• Paseo de la Princesa – this tree-lined walkway connects the old town with the waterfront. On the weekends there is a market here.
    • Pigeon square – If your idea of fun is being pooped on by thousands of excited pigeons then this is the place for you. Located in the heart of the old town at the end of Calle del Cristo, vendors will happily sell you a bag of pigeon food so you can have your photo taken covered in a cloak of pigeons.
Inside San Christobal fort

Inside San Christobal fort

The following sites are located outside of old San Juan:

  • Capitol Building of Puerto Rico –  located outside the walls of Old San Juan, the Capitol building is home to the Legislative Assembly, composed of the House of Representatives and Senate. You are free to enter and tour the building. 
  • Puerto Rico Museum of Contemporary Art – located outside the old town in the suburb of Santurce, this museum showcases contemporary Puerto Rican art.
  • Museum of Art of Puerto Rico – located outside the old town in the suburb of Santurce, this museum is housed in a former municipal hospital and features displays by local artists.
  • Beaches – San Juan has some of the finest beaches of any metropolitan area in the world. A good strategy is to base yourself close to one of the beaches so you can cool off after a long day of sightseeing in the old town.

Around the Island

Ponce

With a population of almost 200,000, Ponce is Puerto Rico’s second largest city after San Juan. Located on the southwest coast, two hours drive from San Juan on a fast multi-lane expressway, Ponce makes for a nice escape away from the capital. The city is known by several names: La Perla del Sur (Pearl of the South) or La Ciudad de los Leones (City of Lions). The old town contains many beautiful neoclassical buildings and facades, all of which are slowly being renovated.

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Museo de arte de Ponce

Sites include:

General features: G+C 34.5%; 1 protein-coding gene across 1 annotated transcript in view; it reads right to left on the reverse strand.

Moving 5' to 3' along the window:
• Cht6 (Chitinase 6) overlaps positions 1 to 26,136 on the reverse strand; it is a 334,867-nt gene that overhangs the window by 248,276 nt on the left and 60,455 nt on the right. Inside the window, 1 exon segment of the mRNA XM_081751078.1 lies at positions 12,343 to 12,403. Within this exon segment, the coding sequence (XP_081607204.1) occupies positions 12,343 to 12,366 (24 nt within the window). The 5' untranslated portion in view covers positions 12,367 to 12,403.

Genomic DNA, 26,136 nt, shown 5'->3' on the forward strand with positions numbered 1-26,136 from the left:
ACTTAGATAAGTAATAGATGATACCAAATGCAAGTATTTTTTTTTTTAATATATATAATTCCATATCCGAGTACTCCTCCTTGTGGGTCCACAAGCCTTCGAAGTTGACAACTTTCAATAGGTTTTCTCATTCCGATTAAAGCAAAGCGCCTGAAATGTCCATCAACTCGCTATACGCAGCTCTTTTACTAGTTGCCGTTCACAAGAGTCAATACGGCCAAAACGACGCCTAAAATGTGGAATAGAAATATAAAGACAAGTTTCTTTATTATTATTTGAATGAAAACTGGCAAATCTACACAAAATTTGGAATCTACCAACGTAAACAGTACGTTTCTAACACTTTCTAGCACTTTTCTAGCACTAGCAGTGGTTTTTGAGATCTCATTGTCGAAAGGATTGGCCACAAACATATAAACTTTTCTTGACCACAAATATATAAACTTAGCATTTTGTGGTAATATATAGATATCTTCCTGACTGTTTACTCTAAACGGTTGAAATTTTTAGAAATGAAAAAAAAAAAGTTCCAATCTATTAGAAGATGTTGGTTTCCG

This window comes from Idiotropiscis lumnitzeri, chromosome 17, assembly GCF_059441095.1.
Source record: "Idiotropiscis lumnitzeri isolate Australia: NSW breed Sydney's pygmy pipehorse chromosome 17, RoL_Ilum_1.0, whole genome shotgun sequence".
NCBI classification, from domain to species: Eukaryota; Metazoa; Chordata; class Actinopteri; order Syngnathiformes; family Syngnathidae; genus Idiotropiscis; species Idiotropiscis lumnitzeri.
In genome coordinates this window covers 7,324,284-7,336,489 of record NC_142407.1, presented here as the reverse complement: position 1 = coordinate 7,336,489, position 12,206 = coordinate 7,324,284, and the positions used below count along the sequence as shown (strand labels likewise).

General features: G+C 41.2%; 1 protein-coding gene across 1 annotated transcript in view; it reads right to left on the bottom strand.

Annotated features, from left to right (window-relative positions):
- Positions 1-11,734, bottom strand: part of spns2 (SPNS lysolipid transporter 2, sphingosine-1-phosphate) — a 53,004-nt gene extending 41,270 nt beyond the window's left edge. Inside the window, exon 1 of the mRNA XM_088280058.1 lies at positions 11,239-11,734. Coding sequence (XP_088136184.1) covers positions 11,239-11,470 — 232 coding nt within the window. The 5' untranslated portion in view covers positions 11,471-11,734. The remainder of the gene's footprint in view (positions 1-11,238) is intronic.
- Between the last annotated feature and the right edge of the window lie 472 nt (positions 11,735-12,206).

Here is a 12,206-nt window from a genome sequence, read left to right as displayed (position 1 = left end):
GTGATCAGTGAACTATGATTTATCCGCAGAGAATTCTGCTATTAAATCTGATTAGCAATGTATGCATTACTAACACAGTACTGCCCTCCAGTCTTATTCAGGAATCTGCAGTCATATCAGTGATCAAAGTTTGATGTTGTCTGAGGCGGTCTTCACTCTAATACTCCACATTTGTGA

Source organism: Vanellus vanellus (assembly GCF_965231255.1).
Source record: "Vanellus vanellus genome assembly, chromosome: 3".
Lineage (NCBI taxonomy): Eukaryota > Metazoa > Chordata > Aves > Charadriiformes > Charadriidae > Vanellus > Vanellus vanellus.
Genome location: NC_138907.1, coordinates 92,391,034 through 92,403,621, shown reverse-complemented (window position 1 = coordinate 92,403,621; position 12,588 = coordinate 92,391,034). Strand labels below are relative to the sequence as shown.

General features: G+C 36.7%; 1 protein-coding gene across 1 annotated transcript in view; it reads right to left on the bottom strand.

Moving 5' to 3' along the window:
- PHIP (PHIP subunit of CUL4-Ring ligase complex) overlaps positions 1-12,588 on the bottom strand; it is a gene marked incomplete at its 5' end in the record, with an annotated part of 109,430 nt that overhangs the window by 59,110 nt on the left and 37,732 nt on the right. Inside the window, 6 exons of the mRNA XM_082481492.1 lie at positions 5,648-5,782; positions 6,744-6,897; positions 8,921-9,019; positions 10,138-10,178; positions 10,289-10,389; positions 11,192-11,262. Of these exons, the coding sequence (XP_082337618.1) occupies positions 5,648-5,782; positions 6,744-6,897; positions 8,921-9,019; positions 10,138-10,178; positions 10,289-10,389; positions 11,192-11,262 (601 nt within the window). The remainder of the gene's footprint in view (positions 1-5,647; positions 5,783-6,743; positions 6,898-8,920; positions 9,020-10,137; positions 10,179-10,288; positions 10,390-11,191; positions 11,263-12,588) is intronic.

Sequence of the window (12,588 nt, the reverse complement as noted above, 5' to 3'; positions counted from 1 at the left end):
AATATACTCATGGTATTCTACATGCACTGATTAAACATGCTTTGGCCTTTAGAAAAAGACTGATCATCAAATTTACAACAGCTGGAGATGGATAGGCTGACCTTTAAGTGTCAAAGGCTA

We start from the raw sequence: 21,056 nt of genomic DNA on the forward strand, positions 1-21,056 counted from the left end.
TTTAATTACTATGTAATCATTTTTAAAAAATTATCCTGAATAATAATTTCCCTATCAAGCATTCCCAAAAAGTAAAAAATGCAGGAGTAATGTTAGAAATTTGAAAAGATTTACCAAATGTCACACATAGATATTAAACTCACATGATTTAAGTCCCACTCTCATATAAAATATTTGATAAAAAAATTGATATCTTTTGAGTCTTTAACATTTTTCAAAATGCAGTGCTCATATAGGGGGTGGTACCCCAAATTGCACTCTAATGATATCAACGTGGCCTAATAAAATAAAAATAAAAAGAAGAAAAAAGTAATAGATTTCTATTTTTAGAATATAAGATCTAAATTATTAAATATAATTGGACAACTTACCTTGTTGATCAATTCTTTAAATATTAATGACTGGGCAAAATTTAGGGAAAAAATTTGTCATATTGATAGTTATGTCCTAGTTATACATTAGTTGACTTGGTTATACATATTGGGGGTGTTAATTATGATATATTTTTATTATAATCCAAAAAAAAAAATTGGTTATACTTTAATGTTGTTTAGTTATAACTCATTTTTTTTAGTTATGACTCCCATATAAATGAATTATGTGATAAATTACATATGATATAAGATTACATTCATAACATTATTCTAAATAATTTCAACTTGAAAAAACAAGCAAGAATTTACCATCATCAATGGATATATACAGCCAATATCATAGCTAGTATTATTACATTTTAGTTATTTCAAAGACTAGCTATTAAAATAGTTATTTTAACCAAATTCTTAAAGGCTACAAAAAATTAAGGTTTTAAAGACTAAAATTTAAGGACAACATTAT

• Museo de arte de Ponce – Housed in a modern building and without doubt the number one attraction in town – this is the largest art museum in the Caribbean and has also been called one of the best museums in the Americas. There is a good onsite café for lunch.
Museo de arte de Ponce

Museo de arte de Ponce

  • Parque de Bombas (English: Firehouse) – is a historic firehouse, located at the Plaza Las Delicias in the heart of the old town. The building once housed the city’s fire station but is now a museum.
Parque de Bombas, Ponce

Parque de Bombas, Ponce

  • Museo de la Historia de Ponce – Housed in an historic casa in the old town, this museum provides an overview of the history of the city.
  • Ponce Historic ZoneLa Zona Histórica de Ponce is a historic district covering the historic downtown area. The centre contains buildings and structures with architecture that date to the late nineteenth and early twentieth centuries. It’s a pleasant place to spend some time strolling the quiet streets.
  • Castillo Serralles – There is just one rum of choice in Ponce and much of Puerto Rico – Don Q. The distillery has been owned for generations by the very prominent Serralles family. Castillo Serralles, an elegant Spanish revival castle built in the 1930’s, is the former family home but is today open to the public who can view the opulent rooms on a guided tour. The house is located on a hillside a short drive out of town.

Guanica

Located on the southwest coast, a short drive west of Ponce, Guanica is the town where historians believe Christopher Columbus first made landfall on Puerto Rico. It is also the town where American troops first invaded during the Spanish-American war in 1898.

While Guanica is a popular beach-side town, the main attraction for visitors is the opportunity to hike in the 10,000 acre Guanica Dry Forest. The forest is the largest remaining tract of dry forest in the world and exists because Guanica lies in a rain shadow. There are many kilometres of walking trails but the heat can be punishing so best to hike early or late in the day and bring at least 2L of water.

Hiking trail through the Guanica dry forest

Hiking trail through the Guanica dry forest